Along the Rhein; an Alsatian tale…

From Cologne to Colmar, from Germany to France, a few hours and a bridge to cross over a river called the Rhein, an area that has been moving from France to Germany and from Germany to France. German in character with tinges of french finesse, the Alsatian dialect is actually the same used across the border in Baden-Wurttemburg. Things are changing though; Alsace is getting more french as new generations are getting french education and identity, deep inside though its heritage remains the same. Its cartoon like downtown, colourful housing, cheerful people in the street just gives you a surreal feeling of comfort, more of a dream… I wonder if it’s that poetic to its inhabitants.


Colmar near “la petite venise”

From Cologne to Colmar, the food  is typically the same but the french touch takes it to a different level. Define the french touch?  I’d start backwards from the way it’s served, the plate is enticing, garnished with appeal. And as you take your first bite, you notice the rich seasoning with herbs not to mention the extent to which it’s cooked variably to give you the best taste. A palette for your eyes, a feast for your mouth; It’s just that rich. On the other side of the Rhein, the food will be served, it’ll be plenty and it’ll be good enough.

Alsatian white wine glasses are typically the same serving you the region’s variety of  Pinots, Muscat, Riesling, and Gevurtz Traminer. The later two are typical german grapes, Riesling on both sides is also different, the german side is sweeter while the french is dry with fruity notes.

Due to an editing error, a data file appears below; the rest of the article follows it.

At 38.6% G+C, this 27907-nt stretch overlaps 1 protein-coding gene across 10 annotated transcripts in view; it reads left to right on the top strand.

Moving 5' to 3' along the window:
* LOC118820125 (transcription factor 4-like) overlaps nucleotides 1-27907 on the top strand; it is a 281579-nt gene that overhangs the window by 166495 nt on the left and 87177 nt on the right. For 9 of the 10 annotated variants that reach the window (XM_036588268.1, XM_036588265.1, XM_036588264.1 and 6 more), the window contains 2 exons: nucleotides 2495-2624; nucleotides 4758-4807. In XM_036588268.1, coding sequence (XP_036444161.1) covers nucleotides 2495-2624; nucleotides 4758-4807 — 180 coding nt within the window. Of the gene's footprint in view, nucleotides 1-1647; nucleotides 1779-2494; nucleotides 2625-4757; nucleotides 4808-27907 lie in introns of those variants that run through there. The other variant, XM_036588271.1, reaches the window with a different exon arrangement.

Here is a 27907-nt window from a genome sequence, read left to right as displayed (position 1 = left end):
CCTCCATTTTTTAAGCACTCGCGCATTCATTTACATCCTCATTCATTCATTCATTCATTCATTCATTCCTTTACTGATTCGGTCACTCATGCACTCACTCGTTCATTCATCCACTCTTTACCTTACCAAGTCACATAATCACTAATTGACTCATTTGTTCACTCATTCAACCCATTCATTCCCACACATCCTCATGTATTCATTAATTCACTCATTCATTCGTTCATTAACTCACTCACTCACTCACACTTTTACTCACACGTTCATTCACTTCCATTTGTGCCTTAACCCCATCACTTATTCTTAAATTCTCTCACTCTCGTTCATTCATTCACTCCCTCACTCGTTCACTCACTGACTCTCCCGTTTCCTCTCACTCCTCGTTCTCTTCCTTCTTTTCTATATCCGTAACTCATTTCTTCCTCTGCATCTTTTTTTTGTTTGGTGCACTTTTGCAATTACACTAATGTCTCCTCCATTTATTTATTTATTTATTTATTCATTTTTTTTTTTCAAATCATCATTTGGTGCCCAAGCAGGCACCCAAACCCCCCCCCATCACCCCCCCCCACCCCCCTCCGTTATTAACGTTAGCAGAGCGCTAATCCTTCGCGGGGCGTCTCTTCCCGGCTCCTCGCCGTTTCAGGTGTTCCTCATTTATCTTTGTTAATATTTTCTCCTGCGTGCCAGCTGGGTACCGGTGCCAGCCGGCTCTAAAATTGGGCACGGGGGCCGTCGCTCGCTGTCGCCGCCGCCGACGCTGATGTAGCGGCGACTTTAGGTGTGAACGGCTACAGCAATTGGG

The traditional wine glass…

Architecture point of view, the traditional german homes around the Rhein area look exactly the same as the Alsatian one; cut stones on ground floor and then half-timbered upwards. In Alsace, the village houses are all centred around a square or a town hall as a meeting point for gatherings and commercial exchanges. The french side is brightly and cheerfully coloured ornamented with flowers specially the red ones (lipstick), corn, herbs and other decorations.

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However regardless of where you are, the timber has a lot of symbolic features; for example the cross is a sign of fecundity, the losunge of motherhood and femininity, there is a chair like sign that looks like a distortion of the cross symbolises the chief house. There are also inscriptions and signs on the timber used for multiple reasons; biblical, luck, star signs and one of the most redundant is the “huit couche” or the symbol of infinity for longevity and plenitude. You may as well find a cartouche over the house door /entrance symbolising the profession of the house owner.

The walk in alsatian town centres is simply fun, easy on the eyes, there’s also something about these structural imperfections as the timber relaxes, some houses are actually bent… It is flawed and therefore human!

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